Sales isn’t about selling at all. Stop selling. Help instead.

The number one quality of the most effective sales and marketing messages? Empathy.

Your best sales and marketing language in those words - language that shows you know who they are, who they are trying to become, and what they are trying to do.

Bad dating: “He was a nice guy and certainly nice to look at… but he didn’t ask a single question about me. He just kept talking.”

Effective sales is about finding a perceived need and helping someone fulfill it. If the customer doesn’t perceive the need, there is no need. The misguided drive to “create” a need is why we see so much chest-beating, egocentric marketing out there. It’s obnoxious, exhausting, and what’s worse, it’s ineffective.

If you want to master one skill that will skyrocket your sales success, learn how to ask better questions.

Guy that sold a bunch of condos: “I sold a $4 million parking space, a $2.8 million gym and spa access pass, and a $6 million closet.” He discovered what was most important to each client.

Instead of trying to sell candy bars one by one, sell them box-by-box. Parents’ friends who had access to offices filled with candy lovers. These well-connected people emptied boxes of candy for him. Mark has never sold accounts one by one. Looked instead for influencers: people with their own large networks who, if sold on his idea, venture, or opportunity, could potentially generate entire volumes of transactions for him.

“I lose one out of five for being too aggressive.” She paused for effect, then added, “But I get the other four!”

SUCCESS magazine had a record-breaking launch: over a million copies sold. With the help of eight believers. Just eight people who saw the vision and got on board.

Entrepreneurs are hopeless romantics. Which makes us terrible hiring managers. Get help!

HIRING MISTAKE: Someone shows belief in our grand plan, we want to believe in them. We are major suckers for someone, anyone, who shows enthusiasm for our cause. Entrepreneurs see the potential in everything and everyone, and we are happy to hire on hope alone.

You can’t hire enthusiasm. You need to hire evidence. Recruit people who already have, by evidence. This means being extremely rational and pragmatic. Hire evidence, not hope.

The average “good” employee simply isn’t all that productive. The average cost of a bad hire is about 6 to 15 times the person’s annual salary.

Great employees can set you free. Free from the things you aren’t good at. Free from the things you hate. Free from the daily “emergencies” and decisions that shouldn’t consume your days, but always seem to.

Great employees truly are incredible, and they make your life easier and your business better in every way.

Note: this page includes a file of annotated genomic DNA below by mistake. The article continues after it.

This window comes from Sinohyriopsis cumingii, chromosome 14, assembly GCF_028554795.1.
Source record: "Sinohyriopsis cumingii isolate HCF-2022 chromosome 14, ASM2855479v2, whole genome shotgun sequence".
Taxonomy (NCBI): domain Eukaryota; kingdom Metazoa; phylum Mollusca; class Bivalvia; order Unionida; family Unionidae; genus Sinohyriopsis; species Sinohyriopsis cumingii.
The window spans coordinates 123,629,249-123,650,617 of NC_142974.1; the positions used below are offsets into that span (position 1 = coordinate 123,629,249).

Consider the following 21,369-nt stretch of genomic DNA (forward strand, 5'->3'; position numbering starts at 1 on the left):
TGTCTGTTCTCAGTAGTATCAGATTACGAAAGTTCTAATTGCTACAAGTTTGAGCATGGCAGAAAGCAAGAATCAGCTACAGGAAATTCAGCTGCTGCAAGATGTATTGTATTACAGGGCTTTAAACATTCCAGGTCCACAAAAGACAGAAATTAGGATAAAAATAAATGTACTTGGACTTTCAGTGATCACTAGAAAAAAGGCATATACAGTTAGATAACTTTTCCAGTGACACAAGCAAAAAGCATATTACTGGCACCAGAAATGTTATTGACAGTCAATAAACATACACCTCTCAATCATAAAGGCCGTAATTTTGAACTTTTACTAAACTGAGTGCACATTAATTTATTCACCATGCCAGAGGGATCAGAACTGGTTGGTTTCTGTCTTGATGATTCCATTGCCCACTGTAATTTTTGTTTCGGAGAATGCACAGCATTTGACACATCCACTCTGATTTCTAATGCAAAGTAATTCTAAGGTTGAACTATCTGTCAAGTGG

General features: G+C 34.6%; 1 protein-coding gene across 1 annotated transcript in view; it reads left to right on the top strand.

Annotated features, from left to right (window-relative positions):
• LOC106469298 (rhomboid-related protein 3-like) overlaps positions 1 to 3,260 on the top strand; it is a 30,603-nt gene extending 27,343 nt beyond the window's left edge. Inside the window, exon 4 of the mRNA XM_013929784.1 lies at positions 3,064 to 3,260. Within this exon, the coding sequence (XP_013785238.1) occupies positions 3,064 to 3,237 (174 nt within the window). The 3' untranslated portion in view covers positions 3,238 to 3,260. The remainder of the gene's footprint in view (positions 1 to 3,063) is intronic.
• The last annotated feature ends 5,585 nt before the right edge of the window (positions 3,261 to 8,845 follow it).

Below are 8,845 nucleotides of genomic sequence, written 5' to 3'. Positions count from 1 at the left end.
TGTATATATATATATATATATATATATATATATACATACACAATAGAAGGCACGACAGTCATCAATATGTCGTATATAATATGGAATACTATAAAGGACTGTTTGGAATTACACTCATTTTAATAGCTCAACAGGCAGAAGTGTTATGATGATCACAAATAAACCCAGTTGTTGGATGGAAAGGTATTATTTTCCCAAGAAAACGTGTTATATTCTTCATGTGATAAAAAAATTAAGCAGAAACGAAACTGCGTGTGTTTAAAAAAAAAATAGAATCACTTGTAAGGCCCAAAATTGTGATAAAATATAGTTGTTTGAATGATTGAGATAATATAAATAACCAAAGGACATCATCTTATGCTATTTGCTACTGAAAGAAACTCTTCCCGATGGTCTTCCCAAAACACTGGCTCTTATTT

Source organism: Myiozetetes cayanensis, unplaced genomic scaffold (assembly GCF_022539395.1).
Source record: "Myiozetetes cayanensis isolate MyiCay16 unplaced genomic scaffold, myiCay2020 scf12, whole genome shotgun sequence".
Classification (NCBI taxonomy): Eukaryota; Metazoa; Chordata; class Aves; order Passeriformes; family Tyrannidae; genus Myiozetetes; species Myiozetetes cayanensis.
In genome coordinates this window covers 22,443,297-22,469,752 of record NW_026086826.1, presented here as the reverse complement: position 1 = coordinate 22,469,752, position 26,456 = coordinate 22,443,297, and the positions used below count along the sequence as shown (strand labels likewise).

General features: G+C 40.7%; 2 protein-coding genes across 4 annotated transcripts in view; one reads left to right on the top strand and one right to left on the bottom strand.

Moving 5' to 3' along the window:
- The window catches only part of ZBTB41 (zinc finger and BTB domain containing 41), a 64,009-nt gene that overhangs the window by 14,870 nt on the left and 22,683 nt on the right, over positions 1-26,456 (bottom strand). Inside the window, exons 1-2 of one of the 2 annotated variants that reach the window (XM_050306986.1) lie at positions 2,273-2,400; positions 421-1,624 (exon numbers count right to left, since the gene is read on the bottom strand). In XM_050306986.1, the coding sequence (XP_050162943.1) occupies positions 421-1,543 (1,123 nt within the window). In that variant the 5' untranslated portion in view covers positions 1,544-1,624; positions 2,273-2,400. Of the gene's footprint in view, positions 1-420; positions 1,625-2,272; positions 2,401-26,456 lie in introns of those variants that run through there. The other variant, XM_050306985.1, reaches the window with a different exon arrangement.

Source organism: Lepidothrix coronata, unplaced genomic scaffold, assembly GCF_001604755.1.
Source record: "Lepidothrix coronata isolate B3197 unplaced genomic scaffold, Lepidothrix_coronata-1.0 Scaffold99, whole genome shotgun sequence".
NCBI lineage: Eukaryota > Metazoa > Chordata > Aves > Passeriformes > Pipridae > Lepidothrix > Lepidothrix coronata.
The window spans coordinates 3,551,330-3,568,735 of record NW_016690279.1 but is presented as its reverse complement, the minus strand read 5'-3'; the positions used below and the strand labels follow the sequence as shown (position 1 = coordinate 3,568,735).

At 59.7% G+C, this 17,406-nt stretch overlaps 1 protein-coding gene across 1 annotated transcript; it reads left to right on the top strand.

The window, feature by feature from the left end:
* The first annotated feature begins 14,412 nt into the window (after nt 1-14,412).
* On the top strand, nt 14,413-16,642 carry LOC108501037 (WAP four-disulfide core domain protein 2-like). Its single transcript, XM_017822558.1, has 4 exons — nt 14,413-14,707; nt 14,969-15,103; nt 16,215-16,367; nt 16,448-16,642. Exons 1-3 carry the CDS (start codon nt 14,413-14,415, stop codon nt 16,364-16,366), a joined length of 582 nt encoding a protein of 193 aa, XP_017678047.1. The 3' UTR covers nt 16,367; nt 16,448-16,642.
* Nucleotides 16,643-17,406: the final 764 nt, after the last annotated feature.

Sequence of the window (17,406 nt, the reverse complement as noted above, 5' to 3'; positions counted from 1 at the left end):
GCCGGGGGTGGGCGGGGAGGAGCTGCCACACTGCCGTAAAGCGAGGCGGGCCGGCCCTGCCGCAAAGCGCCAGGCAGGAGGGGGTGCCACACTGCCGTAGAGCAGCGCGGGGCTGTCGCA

A-players want to work with other A-players! You might be thinking you can’t afford to hire A-Players. Good news: they’re free! Because A-Players pay for themselves.

The single most important thing you need to do is pick the right people and keep them. There is NOTHING more important than this.

Know what you want.

Always be the dumbest one in the room.

“if I have a better idea than my Marketing Director, we are in trouble. If I solve a problem my CFO has been stumped with for a week, we are doomed.”

Don’t train your people to be successful. Hire successful people.

Warren Buffett looks for: integrity, intelligence, and energy. And he warns that if they don’t have that first quality, the others will work against you.

What attributes do you want?

Never even list the compensation plan. I always just say, “much better than market standard.”

What makes work fun is doing meaningful work.

Hire ahead of your growth. Hire to conquer new frontiers. Hire to launch new initiatives. But don’t hire to put out a fire.

The only constraint of a company’s growth and potential is the owner’s ambition. I am the constraint. The market, the opportunity, everything is there. It’s up to me to set the pace, clear the obstacles, get the resources, and create the conversations to grow the company faster.

As CEO, the most important thing I manage is myself. Do that right, and everything else falls into place.

As the leader, you ultimately have 100 percent responsibility for everything. When a widget rolls off the line with a broken thingamajig, it’s not the fault of the guy who was texting instead of quality-controlling. It’s your fault. When a customer is mistreated at a store halfway across the country, don’t blame the customer service agent with a bad attitude. You’re to blame.

Everyone hates bosses. Don’t be a boss. And managers are wienies. Don’t be a manager. Become a Twenty-First Century Leader. As the leader, you set the pace. You create the standards.

This string is like an army. Push it from behind, and it doubles up on itself - you get nowhere. To drive it forward you have to pull it from the front, and it will follow you in perfect order.”